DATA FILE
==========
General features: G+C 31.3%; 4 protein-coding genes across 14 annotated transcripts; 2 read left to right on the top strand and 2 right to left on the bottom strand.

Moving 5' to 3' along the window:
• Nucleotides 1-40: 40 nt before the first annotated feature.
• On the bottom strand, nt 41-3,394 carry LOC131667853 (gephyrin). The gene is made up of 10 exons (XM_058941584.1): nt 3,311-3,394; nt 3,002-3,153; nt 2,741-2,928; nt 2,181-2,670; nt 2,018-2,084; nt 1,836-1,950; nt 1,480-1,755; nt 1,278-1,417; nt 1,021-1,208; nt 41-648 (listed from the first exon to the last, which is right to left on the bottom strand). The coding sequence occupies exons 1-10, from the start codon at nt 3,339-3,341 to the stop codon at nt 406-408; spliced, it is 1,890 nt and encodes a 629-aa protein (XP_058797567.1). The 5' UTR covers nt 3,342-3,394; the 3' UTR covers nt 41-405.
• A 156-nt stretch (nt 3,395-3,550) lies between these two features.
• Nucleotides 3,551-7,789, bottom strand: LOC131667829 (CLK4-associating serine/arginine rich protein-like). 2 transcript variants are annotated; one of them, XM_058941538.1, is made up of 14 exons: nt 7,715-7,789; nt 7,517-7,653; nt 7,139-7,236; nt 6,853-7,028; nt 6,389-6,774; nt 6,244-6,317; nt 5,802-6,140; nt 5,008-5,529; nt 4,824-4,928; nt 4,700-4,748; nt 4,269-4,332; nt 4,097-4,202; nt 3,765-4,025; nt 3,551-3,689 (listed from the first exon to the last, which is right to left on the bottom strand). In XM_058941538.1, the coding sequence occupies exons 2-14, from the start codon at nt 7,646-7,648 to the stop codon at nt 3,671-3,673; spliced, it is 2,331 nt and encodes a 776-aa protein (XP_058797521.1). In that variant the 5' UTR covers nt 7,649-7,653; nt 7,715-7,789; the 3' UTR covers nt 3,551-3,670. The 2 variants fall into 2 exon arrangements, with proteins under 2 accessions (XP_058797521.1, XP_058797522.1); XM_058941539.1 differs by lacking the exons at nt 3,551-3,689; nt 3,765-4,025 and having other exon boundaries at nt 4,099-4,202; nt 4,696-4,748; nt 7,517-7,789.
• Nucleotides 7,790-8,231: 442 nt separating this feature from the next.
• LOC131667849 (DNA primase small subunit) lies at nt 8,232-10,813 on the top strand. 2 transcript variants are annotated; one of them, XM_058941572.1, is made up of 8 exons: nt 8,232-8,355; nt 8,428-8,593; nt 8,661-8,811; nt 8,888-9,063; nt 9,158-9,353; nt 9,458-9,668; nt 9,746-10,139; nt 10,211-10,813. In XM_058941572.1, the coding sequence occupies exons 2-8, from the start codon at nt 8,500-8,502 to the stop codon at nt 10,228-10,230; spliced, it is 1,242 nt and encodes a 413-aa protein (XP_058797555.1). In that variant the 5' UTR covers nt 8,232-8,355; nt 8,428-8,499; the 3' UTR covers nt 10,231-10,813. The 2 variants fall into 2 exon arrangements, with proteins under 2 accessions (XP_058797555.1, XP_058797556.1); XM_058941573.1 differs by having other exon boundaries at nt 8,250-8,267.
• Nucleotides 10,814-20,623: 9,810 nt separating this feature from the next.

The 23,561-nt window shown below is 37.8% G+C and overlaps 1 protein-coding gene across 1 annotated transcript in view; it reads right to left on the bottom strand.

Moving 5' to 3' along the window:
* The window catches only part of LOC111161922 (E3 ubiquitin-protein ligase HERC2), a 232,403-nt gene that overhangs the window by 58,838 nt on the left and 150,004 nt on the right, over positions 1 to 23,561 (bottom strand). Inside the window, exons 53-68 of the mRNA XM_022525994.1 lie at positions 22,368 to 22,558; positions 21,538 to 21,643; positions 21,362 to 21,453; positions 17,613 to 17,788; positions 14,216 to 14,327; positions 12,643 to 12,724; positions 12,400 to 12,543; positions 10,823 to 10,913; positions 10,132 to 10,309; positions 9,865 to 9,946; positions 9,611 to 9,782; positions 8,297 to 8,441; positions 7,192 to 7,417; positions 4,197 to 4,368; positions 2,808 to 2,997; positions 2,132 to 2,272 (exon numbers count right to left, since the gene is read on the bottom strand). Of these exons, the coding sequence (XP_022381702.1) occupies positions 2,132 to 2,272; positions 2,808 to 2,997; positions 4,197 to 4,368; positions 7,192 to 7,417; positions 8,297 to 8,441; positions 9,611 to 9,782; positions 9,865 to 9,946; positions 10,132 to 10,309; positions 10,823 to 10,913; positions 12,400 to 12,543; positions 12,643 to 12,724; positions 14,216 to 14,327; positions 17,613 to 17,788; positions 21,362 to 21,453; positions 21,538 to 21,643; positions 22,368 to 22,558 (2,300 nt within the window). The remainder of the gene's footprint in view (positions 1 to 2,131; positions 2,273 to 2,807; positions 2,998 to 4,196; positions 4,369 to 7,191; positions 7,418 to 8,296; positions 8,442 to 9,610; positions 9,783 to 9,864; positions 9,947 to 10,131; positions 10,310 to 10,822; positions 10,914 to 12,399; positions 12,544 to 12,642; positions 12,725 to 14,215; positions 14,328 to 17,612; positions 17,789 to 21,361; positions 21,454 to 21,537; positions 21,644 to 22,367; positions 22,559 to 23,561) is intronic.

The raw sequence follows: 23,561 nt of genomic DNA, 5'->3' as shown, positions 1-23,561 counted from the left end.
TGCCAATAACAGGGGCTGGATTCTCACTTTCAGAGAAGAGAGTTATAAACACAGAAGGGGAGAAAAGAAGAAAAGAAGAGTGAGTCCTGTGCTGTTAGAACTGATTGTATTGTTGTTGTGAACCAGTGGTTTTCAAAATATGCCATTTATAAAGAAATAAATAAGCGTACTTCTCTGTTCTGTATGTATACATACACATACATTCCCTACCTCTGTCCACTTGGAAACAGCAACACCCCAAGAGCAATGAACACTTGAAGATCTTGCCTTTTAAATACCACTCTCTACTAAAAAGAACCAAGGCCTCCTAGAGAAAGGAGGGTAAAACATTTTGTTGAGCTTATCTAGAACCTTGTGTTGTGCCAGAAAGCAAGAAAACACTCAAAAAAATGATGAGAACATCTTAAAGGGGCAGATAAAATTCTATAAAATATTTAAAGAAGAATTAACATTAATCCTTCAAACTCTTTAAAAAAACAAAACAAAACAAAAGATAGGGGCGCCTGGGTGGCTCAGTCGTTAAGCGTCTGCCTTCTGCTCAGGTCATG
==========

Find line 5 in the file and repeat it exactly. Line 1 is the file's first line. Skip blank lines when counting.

• A 156-nt stretch (nt 3,395-3,550) lies between these two features.